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Clin Lab Sci. 2010 Summer;23(3):151-6.

Acinetobacter baumannii and MRSA contamination on reusable phlebotomy tourniquets.

Author information

1
59h Clinical Research Division, Lackland AFB, TX 78236-9908, USA. donna.hensley@lackland.af.mil

Abstract

OBJECTIVE:

A study was undertaken to determine the incidence of Acinetobacter baumannii and methicillin resistant Staphylococcus aureus (MRSA) contamination on reusable phlebotomy tourniquets at Wilford Hall Medical Center, Lackland AFB, TX.

DESIGN:

Reusable tourniquets (n=200) were collected after being used for one day in the outpatient blood collection center (n=100) or during morning blood collection rounds on inpatient wards (n=100). Tourniquets were cultured and growth was screened for A. baumannii and S. aureus. A. baumannii isolates were identified using colonial morphology, oxidase, and GNI+ card on Vitek Legacy. S. aureus isolates were identified and screened for MRSA using colonial morphology, catalase, Staphaurex, and Oxacillin screening agar.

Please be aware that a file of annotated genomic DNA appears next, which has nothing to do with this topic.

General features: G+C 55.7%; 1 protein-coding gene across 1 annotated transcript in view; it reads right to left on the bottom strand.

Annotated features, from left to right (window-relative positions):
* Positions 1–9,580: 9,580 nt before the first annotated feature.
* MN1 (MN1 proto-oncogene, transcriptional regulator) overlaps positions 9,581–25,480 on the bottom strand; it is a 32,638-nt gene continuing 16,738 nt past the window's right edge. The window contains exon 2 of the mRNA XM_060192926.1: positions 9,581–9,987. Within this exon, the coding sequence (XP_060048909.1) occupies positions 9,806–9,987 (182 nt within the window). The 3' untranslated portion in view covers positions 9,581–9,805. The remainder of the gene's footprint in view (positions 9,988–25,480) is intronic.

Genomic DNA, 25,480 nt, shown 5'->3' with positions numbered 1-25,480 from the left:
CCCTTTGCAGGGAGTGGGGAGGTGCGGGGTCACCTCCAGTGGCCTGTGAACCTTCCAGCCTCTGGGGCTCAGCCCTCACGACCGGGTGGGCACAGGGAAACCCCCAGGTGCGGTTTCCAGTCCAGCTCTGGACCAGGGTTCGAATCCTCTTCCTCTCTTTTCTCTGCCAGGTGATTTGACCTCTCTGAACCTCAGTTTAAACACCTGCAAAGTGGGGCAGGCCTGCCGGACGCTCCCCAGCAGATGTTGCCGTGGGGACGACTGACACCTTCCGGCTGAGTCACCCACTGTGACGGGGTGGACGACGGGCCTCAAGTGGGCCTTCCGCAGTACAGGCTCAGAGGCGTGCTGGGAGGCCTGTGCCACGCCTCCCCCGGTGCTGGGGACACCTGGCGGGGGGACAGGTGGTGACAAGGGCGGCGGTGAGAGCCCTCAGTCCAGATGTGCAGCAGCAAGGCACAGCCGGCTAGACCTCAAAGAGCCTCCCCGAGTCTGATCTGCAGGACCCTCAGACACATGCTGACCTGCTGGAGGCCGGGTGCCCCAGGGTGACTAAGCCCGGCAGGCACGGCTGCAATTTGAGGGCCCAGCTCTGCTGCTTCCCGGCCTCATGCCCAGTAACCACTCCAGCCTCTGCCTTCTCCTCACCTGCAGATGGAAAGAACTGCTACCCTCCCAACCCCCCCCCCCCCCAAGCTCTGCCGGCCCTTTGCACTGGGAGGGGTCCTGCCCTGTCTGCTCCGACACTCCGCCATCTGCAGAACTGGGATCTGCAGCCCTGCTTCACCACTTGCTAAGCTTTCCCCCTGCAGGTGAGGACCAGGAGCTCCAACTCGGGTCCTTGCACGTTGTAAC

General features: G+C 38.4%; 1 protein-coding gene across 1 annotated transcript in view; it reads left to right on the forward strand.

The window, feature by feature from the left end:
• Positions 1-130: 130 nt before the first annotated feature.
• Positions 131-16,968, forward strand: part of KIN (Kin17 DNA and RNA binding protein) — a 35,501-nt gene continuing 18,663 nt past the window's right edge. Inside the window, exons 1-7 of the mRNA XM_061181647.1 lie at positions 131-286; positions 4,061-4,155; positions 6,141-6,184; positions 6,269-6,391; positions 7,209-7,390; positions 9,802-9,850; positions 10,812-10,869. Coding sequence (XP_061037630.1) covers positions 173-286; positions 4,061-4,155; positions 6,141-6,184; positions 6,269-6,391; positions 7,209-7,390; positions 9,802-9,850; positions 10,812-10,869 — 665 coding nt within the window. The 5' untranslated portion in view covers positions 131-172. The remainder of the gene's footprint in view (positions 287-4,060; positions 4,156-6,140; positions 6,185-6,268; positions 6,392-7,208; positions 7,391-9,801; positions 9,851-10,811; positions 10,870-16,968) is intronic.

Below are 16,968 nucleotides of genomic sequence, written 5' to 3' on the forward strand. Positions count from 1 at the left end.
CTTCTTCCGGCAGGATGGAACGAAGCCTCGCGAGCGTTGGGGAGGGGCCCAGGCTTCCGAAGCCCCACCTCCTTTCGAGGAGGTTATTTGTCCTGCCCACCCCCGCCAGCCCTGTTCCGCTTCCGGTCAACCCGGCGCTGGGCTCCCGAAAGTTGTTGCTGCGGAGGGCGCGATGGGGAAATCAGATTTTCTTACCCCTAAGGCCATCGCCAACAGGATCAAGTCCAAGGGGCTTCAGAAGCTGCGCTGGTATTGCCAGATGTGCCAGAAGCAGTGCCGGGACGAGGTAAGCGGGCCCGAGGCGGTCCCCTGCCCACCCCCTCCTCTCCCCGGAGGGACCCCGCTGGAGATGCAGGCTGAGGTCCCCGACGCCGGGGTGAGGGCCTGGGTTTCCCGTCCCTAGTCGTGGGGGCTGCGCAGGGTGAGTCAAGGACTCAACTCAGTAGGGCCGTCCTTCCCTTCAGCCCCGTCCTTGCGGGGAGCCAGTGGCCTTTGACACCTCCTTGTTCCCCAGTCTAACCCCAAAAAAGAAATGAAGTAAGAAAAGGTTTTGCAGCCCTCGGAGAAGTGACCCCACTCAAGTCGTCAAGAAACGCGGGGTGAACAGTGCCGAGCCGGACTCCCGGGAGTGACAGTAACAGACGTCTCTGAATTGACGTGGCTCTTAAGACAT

RESULTS:

Each outpatient tourniquet was used on an average of 33 patients and each inpatient tourniquet was used on an average of 11 patients. The overall contamination rate was 9% (18/200). A. baumannii was isolated from 11% (11/100) of the outpatient tourniquets and 3% (3/100) of the inpatient tourniquets. Methicillin-susceptible S. aureus was isolated from 2% (2/100) of the outpatient tourniquets and 3% (3/100) of the inpatient tourniquets. No MRSA was isolated. One ou'tpatient tourniquet had both A. baumannii and methicillin-susceptible S. aureus.

CONCLUSIONS:

Reusable tourniquets could serve as a potential reservoir for bacterial pathogens.

PMID:
20734887
[Indexed for MEDLINE]

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